Coyote Kishpaugh Interviews Me

Coyote Kishpaugh, coauthor (with Lauren Scharhag) of The Order of the Four Sons, interviewed me recently. Earlier this year Lauren wrote a guest post, which you can find here. With each of these interviews I peel away the onion a little more. I’m not sure what I’ll find when I get to the core, but it’s a fun ride. Enjoy …

Coyote: What kind(s) of books do you read? Do you have any favourites?

Steven Ramirez: As a writer, I love to read other peoples’ books. And my tastes vary a lot. On the one hand, I do enjoy horror. But I am also a fan of comedy—especially satire. One of my favorite horror-fantasy authors is Richard Matheson. As for comedy, I am still crazy about Kurt Vonnegut. Considering his rather tragic past, it’s a miracle he was able to produce so much humorous prose. I also love the classics—Jane Austen and Charles Dickens, especially.

Coyote: If you weren’t writing books, what would you be doing with that time and energy instead? Why?

Steven Ramirez: I would probably read a lot more books and watch more movies and television. When I was a kid, there was no Internet, so when I wasn’t outside riding my bike, I liked to read, go to the movies or sit in front of the TV. With the advent of Netflix, though, this tendency is becoming a problem. Writers are famous for procrastinating. Netflix and Amazon Prime are just what I needed!

Coyote: What first first inspired your writing of Tell Me When I’m Dead? How did the project begin?

Steven Ramirez: Well, I’ve been writing since I was a teenager. I’ve always wanted to write a story featuring zombies. But like George Romero’s ‘Night of the Living Dead,’ I didn’t want to do the zombie apocalypse thing. I liked that he treated his story as small and fairly isolated. So with that in mind, I set my story in a fictional Northern California town.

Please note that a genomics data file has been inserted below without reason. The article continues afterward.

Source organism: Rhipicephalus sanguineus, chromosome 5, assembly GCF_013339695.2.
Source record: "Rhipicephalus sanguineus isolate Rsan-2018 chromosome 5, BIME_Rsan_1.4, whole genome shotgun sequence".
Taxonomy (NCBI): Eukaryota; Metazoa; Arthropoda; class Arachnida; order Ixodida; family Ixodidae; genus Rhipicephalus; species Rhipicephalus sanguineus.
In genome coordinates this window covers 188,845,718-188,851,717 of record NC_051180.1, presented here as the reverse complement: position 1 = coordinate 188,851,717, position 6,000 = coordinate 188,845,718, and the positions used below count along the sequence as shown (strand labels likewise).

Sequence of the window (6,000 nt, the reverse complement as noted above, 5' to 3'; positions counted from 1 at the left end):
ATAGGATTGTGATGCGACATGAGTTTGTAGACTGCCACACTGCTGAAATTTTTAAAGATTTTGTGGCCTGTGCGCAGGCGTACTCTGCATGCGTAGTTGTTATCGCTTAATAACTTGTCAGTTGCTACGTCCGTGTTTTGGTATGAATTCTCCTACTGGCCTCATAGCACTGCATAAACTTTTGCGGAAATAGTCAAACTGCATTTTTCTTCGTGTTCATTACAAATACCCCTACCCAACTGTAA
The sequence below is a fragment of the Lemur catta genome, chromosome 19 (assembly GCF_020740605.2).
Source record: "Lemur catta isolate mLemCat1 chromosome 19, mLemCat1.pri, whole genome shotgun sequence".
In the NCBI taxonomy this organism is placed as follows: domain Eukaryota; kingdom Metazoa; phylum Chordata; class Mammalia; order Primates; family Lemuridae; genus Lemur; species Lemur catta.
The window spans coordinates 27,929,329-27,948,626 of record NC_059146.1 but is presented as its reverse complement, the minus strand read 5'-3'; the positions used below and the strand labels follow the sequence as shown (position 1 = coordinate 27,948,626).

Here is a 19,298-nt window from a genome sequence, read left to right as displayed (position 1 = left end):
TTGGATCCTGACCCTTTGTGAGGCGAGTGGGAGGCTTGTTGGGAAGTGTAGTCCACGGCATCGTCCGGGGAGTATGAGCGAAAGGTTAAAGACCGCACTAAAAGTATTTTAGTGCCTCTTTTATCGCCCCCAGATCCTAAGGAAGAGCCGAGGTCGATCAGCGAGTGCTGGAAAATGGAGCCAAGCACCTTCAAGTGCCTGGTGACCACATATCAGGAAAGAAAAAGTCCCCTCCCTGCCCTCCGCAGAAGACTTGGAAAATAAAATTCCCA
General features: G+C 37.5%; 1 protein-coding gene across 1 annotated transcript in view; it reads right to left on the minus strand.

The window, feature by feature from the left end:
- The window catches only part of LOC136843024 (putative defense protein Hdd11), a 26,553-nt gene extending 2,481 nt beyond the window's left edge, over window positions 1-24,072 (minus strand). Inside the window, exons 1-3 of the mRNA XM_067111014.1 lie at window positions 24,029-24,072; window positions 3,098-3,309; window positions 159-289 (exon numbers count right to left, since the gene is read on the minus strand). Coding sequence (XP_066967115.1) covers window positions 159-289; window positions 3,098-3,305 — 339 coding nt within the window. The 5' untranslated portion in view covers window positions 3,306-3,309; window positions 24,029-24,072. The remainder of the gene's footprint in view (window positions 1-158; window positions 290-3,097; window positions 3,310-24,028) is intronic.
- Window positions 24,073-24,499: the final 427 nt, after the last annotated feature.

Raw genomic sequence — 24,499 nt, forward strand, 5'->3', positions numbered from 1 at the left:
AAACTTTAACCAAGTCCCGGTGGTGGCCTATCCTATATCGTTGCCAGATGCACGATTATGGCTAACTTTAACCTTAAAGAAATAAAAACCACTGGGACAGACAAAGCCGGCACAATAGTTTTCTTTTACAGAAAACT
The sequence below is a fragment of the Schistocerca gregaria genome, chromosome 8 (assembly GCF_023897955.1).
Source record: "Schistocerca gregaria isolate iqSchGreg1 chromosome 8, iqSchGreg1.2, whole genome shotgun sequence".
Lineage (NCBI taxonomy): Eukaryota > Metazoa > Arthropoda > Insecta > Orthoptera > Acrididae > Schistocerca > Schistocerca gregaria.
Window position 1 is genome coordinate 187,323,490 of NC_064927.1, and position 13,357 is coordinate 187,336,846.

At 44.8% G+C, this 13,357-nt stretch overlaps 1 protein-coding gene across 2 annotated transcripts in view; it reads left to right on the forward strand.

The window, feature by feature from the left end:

Here’s the funny part, though. That book was supposed to be a one-off. But when I reached the end, I realized there was still more story to tell. So I continued with Book Two. And of course, you cannot have a series without at least three books, so I completed the trilogy, setting the last book in Los Angeles.

To read the rest of the interview, please visit Coyote’s blog.

PLAYER PIANO—Long Live the Ghost Shirt Society!

I first read Player Piano in college, although I had been introduced to the world of Kurt Vonnegut in high school, courtesy of his hilarious sci-fi novel The Sirens of Titan. Player Piano was actually Vonnegut’s first novel, published in 1952 after he’d spent some three years working for GE in Public Relations. Apparently, it was there he learned how managers and engineers were held in such high regard, changing the world one machine at a time.

Vonnegut’s cautionary tale, filled with the dark comedy of a wise, plain-speaking jester from Indianapolis, was perfect for a postwar American audience moving inexorably toward an automated society. But reading it again now, I see a new relevance. We are in the midst of another transformation led by the Internet of Things and pricey wearables. And if you can believe the predictions of Ray Kurzweil, soon we will become the machines—a perfect blending of flesh and titanium.

Player Piano is brilliant and still relevant. If you haven’t read this book, I encourage you to give it a try. Sure, you’ll laugh, but watch out. The next time you are chatting up Siri, you’ll shudder. Long live the Ghost Shirt Society!

You can find this review at Amazon US.

Book Blurb

[Player Piano Cover]

Kurt Vonnegut’s first novel spins the chilling tale of engineer Paul Proteus, who must find a way to live in a world dominated by a supercomputer and run completely by machines. Paul’s rebellion is vintage Vonnegut—wildly funny, deadly serious, and terrifyingly close to reality.

Where to Buy
Amazon US
Amazon UK
Amazon CA

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